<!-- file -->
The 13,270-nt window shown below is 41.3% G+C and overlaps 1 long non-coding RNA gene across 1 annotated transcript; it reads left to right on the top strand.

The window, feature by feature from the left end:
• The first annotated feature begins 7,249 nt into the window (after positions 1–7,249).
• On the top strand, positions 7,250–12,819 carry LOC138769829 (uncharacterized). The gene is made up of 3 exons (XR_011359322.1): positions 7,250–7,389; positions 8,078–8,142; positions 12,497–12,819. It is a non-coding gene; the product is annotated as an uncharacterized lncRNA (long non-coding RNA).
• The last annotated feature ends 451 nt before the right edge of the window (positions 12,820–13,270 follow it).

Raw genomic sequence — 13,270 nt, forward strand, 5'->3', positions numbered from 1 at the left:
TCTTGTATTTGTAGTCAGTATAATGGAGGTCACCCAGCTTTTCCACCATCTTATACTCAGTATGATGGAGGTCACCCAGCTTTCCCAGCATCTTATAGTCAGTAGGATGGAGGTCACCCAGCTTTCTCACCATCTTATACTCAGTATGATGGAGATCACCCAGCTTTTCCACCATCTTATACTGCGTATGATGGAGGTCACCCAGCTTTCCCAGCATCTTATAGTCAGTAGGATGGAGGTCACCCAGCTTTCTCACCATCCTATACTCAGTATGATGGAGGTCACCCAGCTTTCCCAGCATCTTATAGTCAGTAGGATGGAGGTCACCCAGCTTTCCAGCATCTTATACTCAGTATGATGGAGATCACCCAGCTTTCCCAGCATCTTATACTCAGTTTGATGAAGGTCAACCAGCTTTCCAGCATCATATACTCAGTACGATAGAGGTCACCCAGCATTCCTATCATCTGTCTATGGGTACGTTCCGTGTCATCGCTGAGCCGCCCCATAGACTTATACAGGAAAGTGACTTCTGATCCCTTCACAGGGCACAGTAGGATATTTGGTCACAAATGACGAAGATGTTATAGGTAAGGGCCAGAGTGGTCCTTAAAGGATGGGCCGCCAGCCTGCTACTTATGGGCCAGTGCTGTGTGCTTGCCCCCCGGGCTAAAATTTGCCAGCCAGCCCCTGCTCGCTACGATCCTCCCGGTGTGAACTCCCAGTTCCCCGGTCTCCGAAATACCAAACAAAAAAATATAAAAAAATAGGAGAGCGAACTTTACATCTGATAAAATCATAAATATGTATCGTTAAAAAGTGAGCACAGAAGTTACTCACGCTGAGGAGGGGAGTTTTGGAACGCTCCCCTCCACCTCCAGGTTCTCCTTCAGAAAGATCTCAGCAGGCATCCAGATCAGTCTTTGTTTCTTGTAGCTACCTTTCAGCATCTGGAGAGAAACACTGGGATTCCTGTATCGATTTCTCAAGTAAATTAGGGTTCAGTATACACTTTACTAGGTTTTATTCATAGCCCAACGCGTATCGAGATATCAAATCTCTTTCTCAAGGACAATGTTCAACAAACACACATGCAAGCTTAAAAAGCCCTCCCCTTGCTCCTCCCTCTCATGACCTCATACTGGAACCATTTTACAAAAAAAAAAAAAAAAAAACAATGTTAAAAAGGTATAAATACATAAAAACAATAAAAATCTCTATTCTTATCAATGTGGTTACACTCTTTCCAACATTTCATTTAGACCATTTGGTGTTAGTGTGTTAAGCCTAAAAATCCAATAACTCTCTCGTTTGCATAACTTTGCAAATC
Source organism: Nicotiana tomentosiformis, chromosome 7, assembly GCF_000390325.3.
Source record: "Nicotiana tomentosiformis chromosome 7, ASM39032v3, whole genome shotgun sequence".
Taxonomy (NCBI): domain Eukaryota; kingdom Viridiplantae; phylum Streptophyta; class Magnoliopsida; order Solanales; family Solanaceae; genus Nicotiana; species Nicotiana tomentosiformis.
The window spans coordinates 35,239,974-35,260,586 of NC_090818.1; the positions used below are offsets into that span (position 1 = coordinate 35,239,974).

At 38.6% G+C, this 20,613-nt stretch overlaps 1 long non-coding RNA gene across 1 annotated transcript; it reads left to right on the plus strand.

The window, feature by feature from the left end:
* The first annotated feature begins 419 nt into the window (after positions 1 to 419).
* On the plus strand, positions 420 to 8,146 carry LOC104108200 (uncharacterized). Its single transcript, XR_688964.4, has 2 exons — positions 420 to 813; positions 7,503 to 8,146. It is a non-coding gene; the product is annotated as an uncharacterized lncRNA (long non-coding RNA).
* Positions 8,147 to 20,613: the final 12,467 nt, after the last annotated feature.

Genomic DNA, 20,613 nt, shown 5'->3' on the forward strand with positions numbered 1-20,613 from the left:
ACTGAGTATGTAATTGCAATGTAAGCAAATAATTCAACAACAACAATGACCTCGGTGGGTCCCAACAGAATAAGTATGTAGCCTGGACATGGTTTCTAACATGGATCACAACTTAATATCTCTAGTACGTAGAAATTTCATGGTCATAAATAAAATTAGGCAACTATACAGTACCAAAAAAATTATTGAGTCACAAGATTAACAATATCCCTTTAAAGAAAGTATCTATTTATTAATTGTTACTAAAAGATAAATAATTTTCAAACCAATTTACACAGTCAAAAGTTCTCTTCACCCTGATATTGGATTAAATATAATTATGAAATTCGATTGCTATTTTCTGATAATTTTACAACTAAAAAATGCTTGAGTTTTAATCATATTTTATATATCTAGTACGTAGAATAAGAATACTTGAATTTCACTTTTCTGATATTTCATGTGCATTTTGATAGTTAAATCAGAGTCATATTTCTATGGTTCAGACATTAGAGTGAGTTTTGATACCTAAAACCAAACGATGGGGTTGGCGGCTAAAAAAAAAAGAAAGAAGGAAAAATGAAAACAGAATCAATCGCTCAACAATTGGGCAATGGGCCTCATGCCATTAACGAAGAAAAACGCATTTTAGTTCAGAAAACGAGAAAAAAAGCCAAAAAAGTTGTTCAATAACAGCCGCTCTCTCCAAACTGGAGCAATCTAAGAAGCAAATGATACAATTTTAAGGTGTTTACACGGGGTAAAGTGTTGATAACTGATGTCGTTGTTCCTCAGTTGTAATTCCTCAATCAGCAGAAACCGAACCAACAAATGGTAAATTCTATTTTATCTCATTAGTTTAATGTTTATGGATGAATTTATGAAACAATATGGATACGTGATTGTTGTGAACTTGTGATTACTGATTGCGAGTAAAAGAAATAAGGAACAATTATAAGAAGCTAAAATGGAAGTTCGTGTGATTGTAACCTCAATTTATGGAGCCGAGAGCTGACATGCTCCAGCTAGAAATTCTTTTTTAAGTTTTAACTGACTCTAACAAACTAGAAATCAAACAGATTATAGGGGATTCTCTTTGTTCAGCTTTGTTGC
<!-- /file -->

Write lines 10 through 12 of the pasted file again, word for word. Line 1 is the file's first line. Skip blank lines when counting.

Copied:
Taxonomy (NCBI): domain Eukaryota; kingdom Viridiplantae; phylum Streptophyta; class Magnoliopsida; order Solanales; family Solanaceae; genus Nicotiana; species Nicotiana tomentosiformis.
The window spans coordinates 35,239,974-35,260,586 of NC_090818.1; the positions used below are offsets into that span (position 1 = coordinate 35,239,974).

At 38.6% G+C, this 20,613-nt stretch overlaps 1 long non-coding RNA gene across 1 annotated transcript; it reads left to right on the plus strand.